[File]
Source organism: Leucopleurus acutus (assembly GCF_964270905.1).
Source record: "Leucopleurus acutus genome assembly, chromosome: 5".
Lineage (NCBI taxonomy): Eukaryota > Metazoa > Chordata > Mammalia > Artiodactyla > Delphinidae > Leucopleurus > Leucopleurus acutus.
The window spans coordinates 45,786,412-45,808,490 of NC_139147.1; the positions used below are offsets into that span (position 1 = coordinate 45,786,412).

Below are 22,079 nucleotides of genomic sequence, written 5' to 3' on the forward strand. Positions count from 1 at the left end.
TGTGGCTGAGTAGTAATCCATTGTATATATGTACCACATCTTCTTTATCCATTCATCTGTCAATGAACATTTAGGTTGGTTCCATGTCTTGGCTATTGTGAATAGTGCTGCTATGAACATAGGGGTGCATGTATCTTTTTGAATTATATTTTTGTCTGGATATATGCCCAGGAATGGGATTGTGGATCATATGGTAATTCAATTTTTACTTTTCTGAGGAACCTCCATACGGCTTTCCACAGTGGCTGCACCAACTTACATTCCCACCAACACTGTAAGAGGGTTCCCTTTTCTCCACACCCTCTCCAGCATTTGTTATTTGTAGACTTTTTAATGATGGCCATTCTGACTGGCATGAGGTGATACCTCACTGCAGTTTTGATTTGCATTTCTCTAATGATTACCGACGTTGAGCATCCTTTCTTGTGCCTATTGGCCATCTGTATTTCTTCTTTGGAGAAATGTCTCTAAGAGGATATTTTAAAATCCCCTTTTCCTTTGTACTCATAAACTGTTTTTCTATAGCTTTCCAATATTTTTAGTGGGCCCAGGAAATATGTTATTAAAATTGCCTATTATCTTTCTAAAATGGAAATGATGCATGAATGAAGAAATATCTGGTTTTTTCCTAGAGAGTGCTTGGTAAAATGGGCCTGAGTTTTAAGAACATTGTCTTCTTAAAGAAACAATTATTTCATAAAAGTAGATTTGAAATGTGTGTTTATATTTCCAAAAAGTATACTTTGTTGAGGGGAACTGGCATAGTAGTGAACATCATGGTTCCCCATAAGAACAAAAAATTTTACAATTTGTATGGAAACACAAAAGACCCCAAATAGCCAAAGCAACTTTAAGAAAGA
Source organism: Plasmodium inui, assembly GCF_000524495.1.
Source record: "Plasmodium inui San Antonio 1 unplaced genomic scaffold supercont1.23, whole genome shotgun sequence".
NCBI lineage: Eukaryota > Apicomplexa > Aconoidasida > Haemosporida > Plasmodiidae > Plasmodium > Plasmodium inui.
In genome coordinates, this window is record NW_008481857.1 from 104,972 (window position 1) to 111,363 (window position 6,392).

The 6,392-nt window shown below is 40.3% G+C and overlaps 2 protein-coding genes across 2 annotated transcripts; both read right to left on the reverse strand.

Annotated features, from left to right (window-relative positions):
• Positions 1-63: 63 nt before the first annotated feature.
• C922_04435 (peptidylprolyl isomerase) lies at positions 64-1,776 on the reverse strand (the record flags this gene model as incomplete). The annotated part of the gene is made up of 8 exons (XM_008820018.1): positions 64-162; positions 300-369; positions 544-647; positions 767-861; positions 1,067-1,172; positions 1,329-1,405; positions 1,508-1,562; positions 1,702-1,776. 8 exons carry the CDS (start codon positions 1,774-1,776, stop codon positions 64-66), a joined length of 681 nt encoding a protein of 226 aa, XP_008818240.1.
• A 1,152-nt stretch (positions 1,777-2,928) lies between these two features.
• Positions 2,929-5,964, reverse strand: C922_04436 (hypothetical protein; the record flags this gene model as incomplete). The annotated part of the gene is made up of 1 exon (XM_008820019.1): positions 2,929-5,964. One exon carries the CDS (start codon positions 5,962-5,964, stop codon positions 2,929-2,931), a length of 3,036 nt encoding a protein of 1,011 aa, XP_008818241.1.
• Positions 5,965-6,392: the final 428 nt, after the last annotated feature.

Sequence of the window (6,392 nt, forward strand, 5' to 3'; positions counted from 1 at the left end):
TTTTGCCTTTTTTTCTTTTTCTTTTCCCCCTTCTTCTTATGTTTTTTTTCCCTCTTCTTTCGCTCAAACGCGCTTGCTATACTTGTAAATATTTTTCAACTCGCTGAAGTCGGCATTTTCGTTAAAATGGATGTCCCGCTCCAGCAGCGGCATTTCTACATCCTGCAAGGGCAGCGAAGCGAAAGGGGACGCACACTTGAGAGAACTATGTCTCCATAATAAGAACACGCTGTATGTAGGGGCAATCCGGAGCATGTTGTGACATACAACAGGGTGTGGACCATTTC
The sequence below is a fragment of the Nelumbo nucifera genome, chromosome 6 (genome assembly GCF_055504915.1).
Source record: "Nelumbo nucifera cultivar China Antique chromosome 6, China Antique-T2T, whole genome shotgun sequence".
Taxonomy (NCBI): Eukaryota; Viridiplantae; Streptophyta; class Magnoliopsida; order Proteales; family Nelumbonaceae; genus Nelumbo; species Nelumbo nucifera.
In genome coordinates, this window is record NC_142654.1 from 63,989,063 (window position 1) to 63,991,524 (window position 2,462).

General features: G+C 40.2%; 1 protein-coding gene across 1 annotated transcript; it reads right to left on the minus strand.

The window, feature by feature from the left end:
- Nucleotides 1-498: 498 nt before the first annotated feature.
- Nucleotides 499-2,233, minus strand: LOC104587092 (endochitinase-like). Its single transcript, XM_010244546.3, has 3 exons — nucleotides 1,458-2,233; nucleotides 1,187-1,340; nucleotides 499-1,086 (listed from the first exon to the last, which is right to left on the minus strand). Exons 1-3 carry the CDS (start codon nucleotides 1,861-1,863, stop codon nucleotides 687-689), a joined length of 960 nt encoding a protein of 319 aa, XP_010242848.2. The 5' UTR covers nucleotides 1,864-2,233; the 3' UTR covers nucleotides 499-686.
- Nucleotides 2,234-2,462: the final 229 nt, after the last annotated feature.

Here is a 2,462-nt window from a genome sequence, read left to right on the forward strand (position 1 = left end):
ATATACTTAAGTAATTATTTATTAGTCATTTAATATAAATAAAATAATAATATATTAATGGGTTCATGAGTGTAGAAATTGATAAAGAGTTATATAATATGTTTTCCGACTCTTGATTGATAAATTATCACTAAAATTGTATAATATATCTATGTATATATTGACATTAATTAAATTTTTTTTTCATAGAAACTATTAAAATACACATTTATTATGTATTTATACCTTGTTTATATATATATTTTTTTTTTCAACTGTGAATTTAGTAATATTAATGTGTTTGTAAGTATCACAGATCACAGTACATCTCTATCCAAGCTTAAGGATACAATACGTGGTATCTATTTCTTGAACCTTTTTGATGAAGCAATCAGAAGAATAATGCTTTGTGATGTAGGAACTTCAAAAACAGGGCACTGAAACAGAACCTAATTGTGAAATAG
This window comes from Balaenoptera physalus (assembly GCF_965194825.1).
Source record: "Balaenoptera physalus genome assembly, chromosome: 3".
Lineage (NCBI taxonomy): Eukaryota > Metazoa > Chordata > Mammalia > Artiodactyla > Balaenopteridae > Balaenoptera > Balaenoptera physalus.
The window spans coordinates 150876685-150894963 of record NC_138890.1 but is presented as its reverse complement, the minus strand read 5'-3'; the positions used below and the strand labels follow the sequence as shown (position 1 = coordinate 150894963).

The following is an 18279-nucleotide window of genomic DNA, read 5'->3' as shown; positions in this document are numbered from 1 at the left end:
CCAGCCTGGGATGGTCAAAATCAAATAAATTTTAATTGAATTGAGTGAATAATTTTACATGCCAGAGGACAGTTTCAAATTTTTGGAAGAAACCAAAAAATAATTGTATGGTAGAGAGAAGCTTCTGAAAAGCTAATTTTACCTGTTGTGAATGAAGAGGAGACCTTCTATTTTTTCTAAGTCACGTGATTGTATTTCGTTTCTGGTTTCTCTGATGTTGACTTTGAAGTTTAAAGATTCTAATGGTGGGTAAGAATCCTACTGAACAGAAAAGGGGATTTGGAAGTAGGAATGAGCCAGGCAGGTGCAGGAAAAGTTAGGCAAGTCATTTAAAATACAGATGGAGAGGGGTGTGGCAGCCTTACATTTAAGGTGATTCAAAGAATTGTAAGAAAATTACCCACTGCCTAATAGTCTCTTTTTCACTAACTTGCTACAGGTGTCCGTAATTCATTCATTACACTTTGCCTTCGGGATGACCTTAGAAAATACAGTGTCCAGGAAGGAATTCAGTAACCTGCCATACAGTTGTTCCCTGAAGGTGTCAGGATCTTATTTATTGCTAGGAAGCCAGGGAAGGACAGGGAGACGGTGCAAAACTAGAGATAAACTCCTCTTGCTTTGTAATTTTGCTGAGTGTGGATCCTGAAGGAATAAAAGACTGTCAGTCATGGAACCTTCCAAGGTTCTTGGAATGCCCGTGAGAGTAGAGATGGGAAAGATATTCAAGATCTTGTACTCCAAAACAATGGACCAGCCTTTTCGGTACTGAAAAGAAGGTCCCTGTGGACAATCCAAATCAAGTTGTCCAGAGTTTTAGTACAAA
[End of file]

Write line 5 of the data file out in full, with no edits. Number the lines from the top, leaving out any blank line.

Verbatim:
Below are 22,079 nucleotides of genomic sequence, written 5' to 3' on the forward strand. Positions count from 1 at the left end.